Even under the best of conditions, musical collaboration can be hard to pull off. During times when musicians can’t meet in person, it’s even tougher. Aspects like body language and in-room chemistry are difficult to translate during remote collaboration sessions, not to mention the hurdles of technology. But despite its challenges, remote music collaboration has resulted in creative work that’s gone on to change the world. With patience and planning, you’ll be able to make your long-distance musical collaborations productive and exciting. Here are five tips to help:
Create a list of goals to give your collaboration structure
Structure is critical for remote music collaboration. It’s usually a given when musicians are in the same room that they’ll slip into a predictable collaborative routine. But when we collaborate over email, software programs, or video, it’s not as easy to fall into a set structure, so we have to create one. Before collaborating, talk about what your goals are and how best to reach them by working remotely. Instead of broad goals like “finish our album,” get as specific as possible about what needs to be done and how to approach the work without seeing each other in person.
Take time mastering collaboration tech before your sessions
Even the most tech-savvy musicians run into trouble sometimes when it comes to navigating software and music equipment. No matter who you are and what your goals are for remote collaboration, testing the tech you plan to use before your sessions and not during them will save you time. Video conferencing platforms seem simple enough, but you’ll often run into sound and image quality issues. And while software programs that connect remote musicians can be great for collaborating, they often come with a learning curve. Before jumping in and starting, make sure you know the ins and outs of the tech you’re planning to use.
Approach remote collaboration with reasonable expectations
Remote collaborations are great, but they can’t replace the chemistry that happens when musicians work together in the same room. Rather than letting this discourage you, let it shape the sort of collaborative work you engage in. For example, sending ideas via email to your bandmates and working on ideas together over video conferencing platforms are good uses of your time. Trying to record those parts individually with different mics and DAWs and mixing them together probably isn’t. Some work will have to wait, but there’s plenty you can do right now remotely. Set reasonable expectations for your work and get cracking.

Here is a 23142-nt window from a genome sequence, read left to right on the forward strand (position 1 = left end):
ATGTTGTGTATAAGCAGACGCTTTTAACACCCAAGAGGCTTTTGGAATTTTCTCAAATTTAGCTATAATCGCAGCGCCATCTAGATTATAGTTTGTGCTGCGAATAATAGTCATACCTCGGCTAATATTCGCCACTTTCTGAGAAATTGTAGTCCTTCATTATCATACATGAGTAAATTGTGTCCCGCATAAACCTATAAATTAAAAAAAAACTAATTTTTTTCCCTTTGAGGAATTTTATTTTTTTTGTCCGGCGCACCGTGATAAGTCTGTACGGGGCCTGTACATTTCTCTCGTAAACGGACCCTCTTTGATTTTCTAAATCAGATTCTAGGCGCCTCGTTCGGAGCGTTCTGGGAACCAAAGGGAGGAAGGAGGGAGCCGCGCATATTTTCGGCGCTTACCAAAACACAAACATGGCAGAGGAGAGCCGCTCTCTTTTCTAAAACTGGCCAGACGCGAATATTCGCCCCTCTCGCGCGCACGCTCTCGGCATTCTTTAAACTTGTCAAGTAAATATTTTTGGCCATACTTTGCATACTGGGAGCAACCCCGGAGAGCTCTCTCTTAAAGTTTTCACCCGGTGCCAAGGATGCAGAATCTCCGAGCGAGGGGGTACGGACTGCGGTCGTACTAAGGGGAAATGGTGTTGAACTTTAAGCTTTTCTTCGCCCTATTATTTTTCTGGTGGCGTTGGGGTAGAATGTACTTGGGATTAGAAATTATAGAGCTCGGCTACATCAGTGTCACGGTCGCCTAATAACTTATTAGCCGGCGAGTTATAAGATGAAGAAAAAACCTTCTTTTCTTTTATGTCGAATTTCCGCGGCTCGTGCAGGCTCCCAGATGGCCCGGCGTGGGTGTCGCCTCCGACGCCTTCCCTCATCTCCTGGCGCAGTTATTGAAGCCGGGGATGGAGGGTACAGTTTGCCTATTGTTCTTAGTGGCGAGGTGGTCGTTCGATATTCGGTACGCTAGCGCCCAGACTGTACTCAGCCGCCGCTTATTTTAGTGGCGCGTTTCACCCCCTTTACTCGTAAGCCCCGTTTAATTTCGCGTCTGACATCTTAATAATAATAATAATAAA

The roles you fill during in-person collaborations won’t necessarily be the same ones you take during remote sessions. Before you get started, have a conversation about who is doing what and why. This will help your sessions be more productive and structured, and it takes the element of uncertainty out of things.
Get as serious as you are with physical collaborations
This last tip might be the hardest thing for musicians to do. Meeting in person and hearing the sounds our fellow musicians create at their source is the most natural way of writing, recording, and practicing. Technology has come a long way, but it’s not able to fully bridge that gap. If you’re not able to meet in person, remote collaboration is something you’ll need to takes seriously. If you approach remote work in music reluctantly, you probably won’t get much out of it. Try to be positive, proactive, and open-minded! It may open up a side of your creativity you wouldn’t have been able to access otherwise. Boundaries and limitations can be great tools when it comes to inspiring creative curiosity. By getting serious about remote collaborations and learning to be productive with our time, we can make progress towards our goals without having to be in the same room as other musicians.
Collaborating remotely isn’t ideal, but it’s far better than not being able to work together at all. The things that help us work together under ideal conditions are what we should pursue when it comes to remote collaborations––patience, keeping an open mind, being prepared, communicating, and staying positive.
Patrick McGuire is a writer, musician, and human man. He lives nowhere in particular, creates music under the name Straight White Teeth, and has a great affinity for dogs and putting his hands in his pockets.